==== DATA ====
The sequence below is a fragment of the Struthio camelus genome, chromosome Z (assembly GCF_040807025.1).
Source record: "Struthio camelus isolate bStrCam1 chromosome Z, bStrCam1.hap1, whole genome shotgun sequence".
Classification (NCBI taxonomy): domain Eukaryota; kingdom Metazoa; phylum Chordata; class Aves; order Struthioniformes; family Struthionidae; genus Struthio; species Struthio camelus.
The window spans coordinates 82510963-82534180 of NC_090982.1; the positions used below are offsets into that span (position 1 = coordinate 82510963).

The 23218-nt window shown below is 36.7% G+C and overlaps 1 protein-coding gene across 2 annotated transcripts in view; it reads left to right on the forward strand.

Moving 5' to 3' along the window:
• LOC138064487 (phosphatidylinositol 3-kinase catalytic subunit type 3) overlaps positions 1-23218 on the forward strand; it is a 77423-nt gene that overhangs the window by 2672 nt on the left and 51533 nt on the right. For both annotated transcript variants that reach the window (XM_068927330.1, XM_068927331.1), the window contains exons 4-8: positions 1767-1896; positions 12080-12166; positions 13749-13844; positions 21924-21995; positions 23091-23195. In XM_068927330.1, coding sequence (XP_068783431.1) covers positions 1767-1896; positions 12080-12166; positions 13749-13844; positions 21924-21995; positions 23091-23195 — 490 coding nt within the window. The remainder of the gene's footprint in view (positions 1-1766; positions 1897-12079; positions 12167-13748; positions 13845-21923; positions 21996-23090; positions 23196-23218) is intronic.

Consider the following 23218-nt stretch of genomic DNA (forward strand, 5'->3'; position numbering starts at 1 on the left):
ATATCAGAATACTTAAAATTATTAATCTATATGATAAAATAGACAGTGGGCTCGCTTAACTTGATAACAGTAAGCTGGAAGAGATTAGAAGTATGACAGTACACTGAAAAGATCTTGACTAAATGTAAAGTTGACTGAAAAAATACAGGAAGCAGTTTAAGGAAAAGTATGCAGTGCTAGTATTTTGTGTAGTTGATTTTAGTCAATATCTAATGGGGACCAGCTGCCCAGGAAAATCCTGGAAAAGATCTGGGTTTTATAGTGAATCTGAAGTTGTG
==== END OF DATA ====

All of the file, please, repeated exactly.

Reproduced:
The sequence below is a fragment of the Struthio camelus genome, chromosome Z (assembly GCF_040807025.1).
Source record: "Struthio camelus isolate bStrCam1 chromosome Z, bStrCam1.hap1, whole genome shotgun sequence".
Classification (NCBI taxonomy): domain Eukaryota; kingdom Metazoa; phylum Chordata; class Aves; order Struthioniformes; family Struthionidae; genus Struthio; species Struthio camelus.
The window spans coordinates 82510963-82534180 of NC_090982.1; the positions used below are offsets into that span (position 1 = coordinate 82510963).

The 23218-nt window shown below is 36.7% G+C and overlaps 1 protein-coding gene across 2 annotated transcripts in view; it reads left to right on the forward strand.

Moving 5' to 3' along the window:
• LOC138064487 (phosphatidylinositol 3-kinase catalytic subunit type 3) overlaps positions 1-23218 on the forward strand; it is a 77423-nt gene that overhangs the window by 2672 nt on the left and 51533 nt on the right. For both annotated transcript variants that reach the window (XM_068927330.1, XM_068927331.1), the window contains exons 4-8: positions 1767-1896; positions 12080-12166; positions 13749-13844; positions 21924-21995; positions 23091-23195. In XM_068927330.1, coding sequence (XP_068783431.1) covers positions 1767-1896; positions 12080-12166; positions 13749-13844; positions 21924-21995; positions 23091-23195 — 490 coding nt within the window. The remainder of the gene's footprint in view (positions 1-1766; positions 1897-12079; positions 12167-13748; positions 13845-21923; positions 21996-23090; positions 23196-23218) is intronic.

Consider the following 23218-nt stretch of genomic DNA (forward strand, 5'->3'; position numbering starts at 1 on the left):
ATATCAGAATACTTAAAATTATTAATCTATATGATAAAATAGACAGTGGGCTCGCTTAACTTGATAACAGTAAGCTGGAAGAGATTAGAAGTATGACAGTACACTGAAAAGATCTTGACTAAATGTAAAGTTGACTGAAAAAATACAGGAAGCAGTTTAAGGAAAAGTATGCAGTGCTAGTATTTTGTGTAGTTGATTTTAGTCAATATCTAATGGGGACCAGCTGCCCAGGAAAATCCTGGAAAAGATCTGGGTTTTATAGTGAATCTGAAGTTGTG